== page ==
HOME |  CULT MOVIES | COMPETITIONS | ADVERTISE |  CONTACT US |  ABOUT US
 
 
 
Newest Reviews
American Fiction
Poor Things
Thunderclap
Zeiram
Legend of the Bat
Party Line
Night Fright
Pacha, Le
Kimi
Assemble Insert
Venus Tear Diamond, The
Promare
Beauty's Evil Roses, The
Free Guy
Huck and Tom's Mississippi Adventure
Rejuvenator, The
Who Fears the Devil?
Guignolo, Le
Batman, The
Land of Many Perfumes
Cat vs. Rat
Tom & Jerry: The Movie
Naked Violence
Joyeuses Pacques
Strangeness, The
How I Became a Superhero
Golden Nun
Incident at Phantom Hill
Winterhawk
Resident Evil: Welcome to Raccoon City
Maigret Sets a Trap
B.N.A.
Hell's Wind Staff, The
Topo Gigio and the Missile War
Battant, Le
Penguin Highway
Cazadore de Demonios
Snatchers
Imperial Swordsman
Foxtrap
   
 
Newest Articles
3 From Arrow Player: Sweet Sugar, Girls Nite Out and Manhattan Baby
Little Cat Feat: Stephen King's Cat's Eye on 4K UHD
La Violence: Dobermann at 25
Serious Comedy: The Wrong Arm of the Law on Blu-ray
DC Showcase: Constantine - The House of Mystery and More on Blu-ray
Monster Fun: Three Monster Tales of Sci-Fi Terror on Blu-ray
State of the 70s: Play for Today Volume 3 on Blu-ray
The Movie Damned: Cursed Films II on Shudder
The Dead of Night: In Cold Blood on Blu-ray
Suave and Sophisticated: The Persuaders! Take 50 on Blu-ray
Your Rules are Really Beginning to Annoy Me: Escape from L.A. on 4K UHD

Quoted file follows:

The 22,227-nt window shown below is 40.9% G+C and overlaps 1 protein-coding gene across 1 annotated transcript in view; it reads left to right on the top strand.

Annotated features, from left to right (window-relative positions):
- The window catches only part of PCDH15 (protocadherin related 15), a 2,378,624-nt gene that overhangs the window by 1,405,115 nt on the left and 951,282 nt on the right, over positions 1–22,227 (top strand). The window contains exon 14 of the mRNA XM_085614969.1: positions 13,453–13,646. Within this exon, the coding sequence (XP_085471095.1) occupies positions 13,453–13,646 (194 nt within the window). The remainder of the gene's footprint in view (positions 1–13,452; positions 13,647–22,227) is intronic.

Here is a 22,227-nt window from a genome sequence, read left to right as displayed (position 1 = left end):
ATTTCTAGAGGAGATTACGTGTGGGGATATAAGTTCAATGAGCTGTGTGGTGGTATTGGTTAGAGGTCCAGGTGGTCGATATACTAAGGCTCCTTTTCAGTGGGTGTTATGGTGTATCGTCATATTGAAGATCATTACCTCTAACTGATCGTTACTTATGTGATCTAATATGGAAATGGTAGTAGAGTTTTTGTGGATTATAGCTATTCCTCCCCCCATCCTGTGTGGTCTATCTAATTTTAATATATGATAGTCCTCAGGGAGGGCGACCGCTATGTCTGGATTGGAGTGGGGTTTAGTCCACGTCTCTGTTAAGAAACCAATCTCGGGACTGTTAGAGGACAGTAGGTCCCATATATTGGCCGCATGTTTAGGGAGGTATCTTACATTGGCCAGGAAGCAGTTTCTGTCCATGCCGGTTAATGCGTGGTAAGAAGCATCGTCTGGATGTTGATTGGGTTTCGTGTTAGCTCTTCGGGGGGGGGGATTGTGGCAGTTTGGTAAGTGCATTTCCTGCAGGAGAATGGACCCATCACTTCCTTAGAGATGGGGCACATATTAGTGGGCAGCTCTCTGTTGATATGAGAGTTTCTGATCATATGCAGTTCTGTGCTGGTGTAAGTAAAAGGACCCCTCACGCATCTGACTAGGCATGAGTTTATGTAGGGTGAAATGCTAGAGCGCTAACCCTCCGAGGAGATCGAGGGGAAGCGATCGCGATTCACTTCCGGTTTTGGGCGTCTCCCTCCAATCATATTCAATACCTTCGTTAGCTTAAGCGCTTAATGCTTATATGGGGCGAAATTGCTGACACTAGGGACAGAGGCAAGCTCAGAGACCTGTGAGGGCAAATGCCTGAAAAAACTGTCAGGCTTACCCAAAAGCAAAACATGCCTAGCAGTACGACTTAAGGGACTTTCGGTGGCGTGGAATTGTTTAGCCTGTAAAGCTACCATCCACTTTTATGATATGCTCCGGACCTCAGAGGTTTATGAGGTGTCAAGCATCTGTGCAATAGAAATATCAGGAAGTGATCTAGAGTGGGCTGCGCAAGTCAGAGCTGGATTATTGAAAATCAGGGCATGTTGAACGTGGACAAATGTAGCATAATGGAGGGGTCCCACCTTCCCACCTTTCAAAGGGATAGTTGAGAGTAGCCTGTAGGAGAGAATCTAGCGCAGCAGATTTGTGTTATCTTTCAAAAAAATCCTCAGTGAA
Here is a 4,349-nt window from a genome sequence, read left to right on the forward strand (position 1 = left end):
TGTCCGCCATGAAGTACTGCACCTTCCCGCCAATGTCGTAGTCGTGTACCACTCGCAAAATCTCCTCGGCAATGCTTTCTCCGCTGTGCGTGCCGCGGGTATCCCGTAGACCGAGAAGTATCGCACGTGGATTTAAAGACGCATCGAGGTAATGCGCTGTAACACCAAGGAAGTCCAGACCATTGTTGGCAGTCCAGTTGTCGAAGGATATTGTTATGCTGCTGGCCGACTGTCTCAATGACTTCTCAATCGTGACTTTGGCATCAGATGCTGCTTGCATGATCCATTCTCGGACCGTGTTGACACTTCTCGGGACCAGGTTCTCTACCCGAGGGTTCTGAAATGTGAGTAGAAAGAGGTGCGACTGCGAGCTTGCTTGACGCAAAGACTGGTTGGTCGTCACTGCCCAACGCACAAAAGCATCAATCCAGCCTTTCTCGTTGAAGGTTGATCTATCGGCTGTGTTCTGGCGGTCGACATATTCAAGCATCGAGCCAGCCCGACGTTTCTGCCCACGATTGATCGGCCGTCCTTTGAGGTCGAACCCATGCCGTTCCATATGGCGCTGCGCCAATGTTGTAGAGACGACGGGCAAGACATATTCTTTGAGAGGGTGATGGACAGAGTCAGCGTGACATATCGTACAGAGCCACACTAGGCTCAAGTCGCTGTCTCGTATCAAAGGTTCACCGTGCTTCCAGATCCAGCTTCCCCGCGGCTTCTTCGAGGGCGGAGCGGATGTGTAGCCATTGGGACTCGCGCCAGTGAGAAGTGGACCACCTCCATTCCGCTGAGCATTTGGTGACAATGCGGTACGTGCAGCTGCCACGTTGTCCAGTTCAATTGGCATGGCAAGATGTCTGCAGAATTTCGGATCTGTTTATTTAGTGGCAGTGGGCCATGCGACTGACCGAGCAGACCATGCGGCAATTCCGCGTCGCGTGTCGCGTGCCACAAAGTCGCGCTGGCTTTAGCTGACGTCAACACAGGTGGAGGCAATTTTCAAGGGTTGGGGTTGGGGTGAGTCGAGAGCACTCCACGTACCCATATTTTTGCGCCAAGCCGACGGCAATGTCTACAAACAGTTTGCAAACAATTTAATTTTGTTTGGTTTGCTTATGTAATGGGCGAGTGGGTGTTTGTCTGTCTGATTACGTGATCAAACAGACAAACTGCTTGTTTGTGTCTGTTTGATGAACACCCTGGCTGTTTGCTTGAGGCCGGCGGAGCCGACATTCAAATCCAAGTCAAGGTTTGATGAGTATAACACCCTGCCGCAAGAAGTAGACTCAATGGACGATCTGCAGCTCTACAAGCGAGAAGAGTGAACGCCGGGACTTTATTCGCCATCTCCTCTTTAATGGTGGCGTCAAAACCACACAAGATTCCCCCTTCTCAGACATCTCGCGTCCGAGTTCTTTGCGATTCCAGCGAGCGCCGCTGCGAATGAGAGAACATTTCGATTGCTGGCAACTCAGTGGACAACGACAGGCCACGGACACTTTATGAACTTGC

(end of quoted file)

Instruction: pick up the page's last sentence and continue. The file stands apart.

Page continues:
A Woman's Viewfinder: The Camera is Ours on DVD
Chaplin's Silent Pursuit: Modern Times on Blu-ray
The Ecstasy of Cosmic Boredom: Dark Star on Arrow
A Frosty Reception: South and The Great White Silence on Blu-ray
You'll Never Guess Which is Sammo: Skinny Tiger and Fatty Dragon on Blu-ray
Two Christopher Miles Shorts: The Six-Sided Triangle/Rhythm 'n' Greens on Blu-ray
Not So Permissive: The Lovers! on Blu-ray
Uncomfortable Truths: Three Shorts by Andrea Arnold on MUBI
The Call of Nostalgia: Ghostbusters Afterlife on Blu-ray
Moon Night - Space 1999: Super Space Theater on Blu-ray
Super Sammo: Warriors Two and The Prodigal Son on Blu-ray
Sex vs Violence: In the Realm of the Senses on Blu-ray
What's So Funny About Brit Horror? Vampira and Bloodbath at the House of Death on Arrow
Keeping the Beatles Alive: Get Back
   
 
  God Forgives, I Don't When Hill met Spencer
Year: 1967
Director: Giuseppe Colizzi
Stars: Terence Hill, Bud Spencer, Frank Wolff, Gina Rovere, José Manuel Martin, Luis Barboo, Joaquin Blanco, Tito Garcia, Frank Braña, Antonietta Fiorrito, Francesco Sanz
Genre: WesternBuy from Amazon
Rating:  5 (from 1 vote)
Review: Arguably among the best titled spaghetti westerns, later quoted by Cheech Marin in Robert Rodriguez’s trailer for Machete featured in the original uncut version of Grindhouse (2007), God Forgives, I Don’t opens with a jolt worthy of a horror movie. A cheering crowd hail an incoming train only to discover the passengers have all been gruesomely slaughtered. The sole survivor informs brawny insurance investigator Hutch Bessy (Bud Spencer) that the man behind the train robbery was infamous outlaw Bill San Antonio (Frank Wolff). Problem is, everyone knows Bill was shot dead in a duel by a gunfighter called Cat Stevens (Terence Hill). No, not the singer and activist later known as Yusuf Islam. When Cat learns his old enemy might still be alive, he sets out to uncover the truth but instead falls into a trap. After Hutch saves his life, the two formidable gunslingers team up to retrieve the stolen money and wipe out Bill’s bandit gang.